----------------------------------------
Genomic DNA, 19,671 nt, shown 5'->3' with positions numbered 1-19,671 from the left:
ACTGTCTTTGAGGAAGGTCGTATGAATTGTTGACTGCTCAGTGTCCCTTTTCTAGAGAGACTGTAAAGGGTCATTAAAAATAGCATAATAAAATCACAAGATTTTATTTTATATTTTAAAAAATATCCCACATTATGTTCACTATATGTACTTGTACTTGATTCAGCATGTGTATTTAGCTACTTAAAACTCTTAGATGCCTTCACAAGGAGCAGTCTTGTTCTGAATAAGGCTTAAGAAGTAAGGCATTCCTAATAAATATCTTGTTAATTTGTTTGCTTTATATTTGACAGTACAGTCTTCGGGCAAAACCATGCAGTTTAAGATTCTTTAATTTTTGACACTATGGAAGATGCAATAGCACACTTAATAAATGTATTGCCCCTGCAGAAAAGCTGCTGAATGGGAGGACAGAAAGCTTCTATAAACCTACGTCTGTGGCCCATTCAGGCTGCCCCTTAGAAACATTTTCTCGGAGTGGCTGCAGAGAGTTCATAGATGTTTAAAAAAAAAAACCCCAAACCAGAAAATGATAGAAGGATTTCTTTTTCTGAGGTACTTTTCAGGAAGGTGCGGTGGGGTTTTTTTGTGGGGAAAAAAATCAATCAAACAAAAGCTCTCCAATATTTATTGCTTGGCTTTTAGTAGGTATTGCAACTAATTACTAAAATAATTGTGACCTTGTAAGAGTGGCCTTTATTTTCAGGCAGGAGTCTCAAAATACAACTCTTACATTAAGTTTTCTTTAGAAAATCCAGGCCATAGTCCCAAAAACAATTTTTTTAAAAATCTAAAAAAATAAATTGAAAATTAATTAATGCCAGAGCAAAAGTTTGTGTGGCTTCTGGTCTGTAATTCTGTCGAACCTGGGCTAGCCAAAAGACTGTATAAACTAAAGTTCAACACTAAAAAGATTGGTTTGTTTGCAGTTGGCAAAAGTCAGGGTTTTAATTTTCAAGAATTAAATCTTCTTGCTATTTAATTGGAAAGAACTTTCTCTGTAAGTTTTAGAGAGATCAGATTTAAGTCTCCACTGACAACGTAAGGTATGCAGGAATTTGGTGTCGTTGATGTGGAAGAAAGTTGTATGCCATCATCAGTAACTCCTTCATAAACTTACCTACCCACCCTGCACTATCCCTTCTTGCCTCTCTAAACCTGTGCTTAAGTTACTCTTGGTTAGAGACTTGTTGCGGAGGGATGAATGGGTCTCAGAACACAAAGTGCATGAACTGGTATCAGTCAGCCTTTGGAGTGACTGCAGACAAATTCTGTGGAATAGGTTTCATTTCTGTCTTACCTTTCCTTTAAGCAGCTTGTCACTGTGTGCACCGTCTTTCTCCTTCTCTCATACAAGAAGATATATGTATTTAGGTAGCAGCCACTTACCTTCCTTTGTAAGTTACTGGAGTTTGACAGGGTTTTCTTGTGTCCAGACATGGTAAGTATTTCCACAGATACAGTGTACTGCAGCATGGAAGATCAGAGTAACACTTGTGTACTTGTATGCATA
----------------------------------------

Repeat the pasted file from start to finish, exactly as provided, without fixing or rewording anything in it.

Genomic DNA, 19,671 nt, shown 5'->3' with positions numbered 1-19,671 from the left:
ACTGTCTTTGAGGAAGGTCGTATGAATTGTTGACTGCTCAGTGTCCCTTTTCTAGAGAGACTGTAAAGGGTCATTAAAAATAGCATAATAAAATCACAAGATTTTATTTTATATTTTAAAAAATATCCCACATTATGTTCACTATATGTACTTGTACTTGATTCAGCATGTGTATTTAGCTACTTAAAACTCTTAGATGCCTTCACAAGGAGCAGTCTTGTTCTGAATAAGGCTTAAGAAGTAAGGCATTCCTAATAAATATCTTGTTAATTTGTTTGCTTTATATTTGACAGTACAGTCTTCGGGCAAAACCATGCAGTTTAAGATTCTTTAATTTTTGACACTATGGAAGATGCAATAGCACACTTAATAAATGTATTGCCCCTGCAGAAAAGCTGCTGAATGGGAGGACAGAAAGCTTCTATAAACCTACGTCTGTGGCCCATTCAGGCTGCCCCTTAGAAACATTTTCTCGGAGTGGCTGCAGAGAGTTCATAGATGTTTAAAAAAAAAAACCCCAAACCAGAAAATGATAGAAGGATTTCTTTTTCTGAGGTACTTTTCAGGAAGGTGCGGTGGGGTTTTTTTGTGGGGAAAAAAATCAATCAAACAAAAGCTCTCCAATATTTATTGCTTGGCTTTTAGTAGGTATTGCAACTAATTACTAAAATAATTGTGACCTTGTAAGAGTGGCCTTTATTTTCAGGCAGGAGTCTCAAAATACAACTCTTACATTAAGTTTTCTTTAGAAAATCCAGGCCATAGTCCCAAAAACAATTTTTTTAAAAATCTAAAAAAATAAATTGAAAATTAATTAATGCCAGAGCAAAAGTTTGTGTGGCTTCTGGTCTGTAATTCTGTCGAACCTGGGCTAGCCAAAAGACTGTATAAACTAAAGTTCAACACTAAAAAGATTGGTTTGTTTGCAGTTGGCAAAAGTCAGGGTTTTAATTTTCAAGAATTAAATCTTCTTGCTATTTAATTGGAAAGAACTTTCTCTGTAAGTTTTAGAGAGATCAGATTTAAGTCTCCACTGACAACGTAAGGTATGCAGGAATTTGGTGTCGTTGATGTGGAAGAAAGTTGTATGCCATCATCAGTAACTCCTTCATAAACTTACCTACCCACCCTGCACTATCCCTTCTTGCCTCTCTAAACCTGTGCTTAAGTTACTCTTGGTTAGAGACTTGTTGCGGAGGGATGAATGGGTCTCAGAACACAAAGTGCATGAACTGGTATCAGTCAGCCTTTGGAGTGACTGCAGACAAATTCTGTGGAATAGGTTTCATTTCTGTCTTACCTTTCCTTTAAGCAGCTTGTCACTGTGTGCACCGTCTTTCTCCTTCTCTCATACAAGAAGATATATGTATTTAGGTAGCAGCCACTTACCTTCCTTTGTAAGTTACTGGAGTTTGACAGGGTTTTCTTGTGTCCAGACATGGTAAGTATTTCCACAGATACAGTGTACTGCAGCATGGAAGATCAGAGTAACACTTGTGTACTTGTATGCATA